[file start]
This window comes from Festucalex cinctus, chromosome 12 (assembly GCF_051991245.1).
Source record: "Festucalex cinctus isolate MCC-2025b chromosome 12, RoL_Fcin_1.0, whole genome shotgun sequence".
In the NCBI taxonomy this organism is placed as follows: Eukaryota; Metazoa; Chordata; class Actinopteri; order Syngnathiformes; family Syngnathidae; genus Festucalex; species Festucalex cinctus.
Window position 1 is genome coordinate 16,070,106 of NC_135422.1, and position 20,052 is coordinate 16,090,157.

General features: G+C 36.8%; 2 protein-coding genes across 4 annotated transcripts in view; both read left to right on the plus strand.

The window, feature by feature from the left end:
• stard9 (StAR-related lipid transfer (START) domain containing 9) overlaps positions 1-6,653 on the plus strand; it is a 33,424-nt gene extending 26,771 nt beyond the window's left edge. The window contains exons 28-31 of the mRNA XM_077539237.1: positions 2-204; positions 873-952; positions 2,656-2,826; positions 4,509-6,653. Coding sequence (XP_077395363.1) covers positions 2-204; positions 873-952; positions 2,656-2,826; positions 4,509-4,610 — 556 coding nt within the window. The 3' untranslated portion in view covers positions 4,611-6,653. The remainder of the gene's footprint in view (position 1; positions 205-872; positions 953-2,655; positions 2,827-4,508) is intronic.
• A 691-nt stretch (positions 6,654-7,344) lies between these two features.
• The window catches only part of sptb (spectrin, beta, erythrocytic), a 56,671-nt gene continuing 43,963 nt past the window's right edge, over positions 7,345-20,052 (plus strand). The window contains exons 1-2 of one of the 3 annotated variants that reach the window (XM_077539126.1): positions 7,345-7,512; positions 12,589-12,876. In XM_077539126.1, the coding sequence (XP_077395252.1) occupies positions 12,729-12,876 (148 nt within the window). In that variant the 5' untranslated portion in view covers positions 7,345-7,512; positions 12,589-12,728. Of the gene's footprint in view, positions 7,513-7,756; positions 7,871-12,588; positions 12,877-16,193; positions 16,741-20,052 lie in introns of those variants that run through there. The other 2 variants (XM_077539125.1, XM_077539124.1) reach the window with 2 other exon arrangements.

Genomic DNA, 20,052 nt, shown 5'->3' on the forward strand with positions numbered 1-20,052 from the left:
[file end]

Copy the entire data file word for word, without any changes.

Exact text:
This window comes from Festucalex cinctus, chromosome 12 (assembly GCF_051991245.1).
Source record: "Festucalex cinctus isolate MCC-2025b chromosome 12, RoL_Fcin_1.0, whole genome shotgun sequence".
In the NCBI taxonomy this organism is placed as follows: Eukaryota; Metazoa; Chordata; class Actinopteri; order Syngnathiformes; family Syngnathidae; genus Festucalex; species Festucalex cinctus.
Window position 1 is genome coordinate 16,070,106 of NC_135422.1, and position 20,052 is coordinate 16,090,157.

General features: G+C 36.8%; 2 protein-coding genes across 4 annotated transcripts in view; both read left to right on the plus strand.

The window, feature by feature from the left end:
• stard9 (StAR-related lipid transfer (START) domain containing 9) overlaps positions 1-6,653 on the plus strand; it is a 33,424-nt gene extending 26,771 nt beyond the window's left edge. The window contains exons 28-31 of the mRNA XM_077539237.1: positions 2-204; positions 873-952; positions 2,656-2,826; positions 4,509-6,653. Coding sequence (XP_077395363.1) covers positions 2-204; positions 873-952; positions 2,656-2,826; positions 4,509-4,610 — 556 coding nt within the window. The 3' untranslated portion in view covers positions 4,611-6,653. The remainder of the gene's footprint in view (position 1; positions 205-872; positions 953-2,655; positions 2,827-4,508) is intronic.
• A 691-nt stretch (positions 6,654-7,344) lies between these two features.
• The window catches only part of sptb (spectrin, beta, erythrocytic), a 56,671-nt gene continuing 43,963 nt past the window's right edge, over positions 7,345-20,052 (plus strand). The window contains exons 1-2 of one of the 3 annotated variants that reach the window (XM_077539126.1): positions 7,345-7,512; positions 12,589-12,876. In XM_077539126.1, the coding sequence (XP_077395252.1) occupies positions 12,729-12,876 (148 nt within the window). In that variant the 5' untranslated portion in view covers positions 7,345-7,512; positions 12,589-12,728. Of the gene's footprint in view, positions 7,513-7,756; positions 7,871-12,588; positions 12,877-16,193; positions 16,741-20,052 lie in introns of those variants that run through there. The other 2 variants (XM_077539125.1, XM_077539124.1) reach the window with 2 other exon arrangements.

Genomic DNA, 20,052 nt, shown 5'->3' on the forward strand with positions numbered 1-20,052 from the left: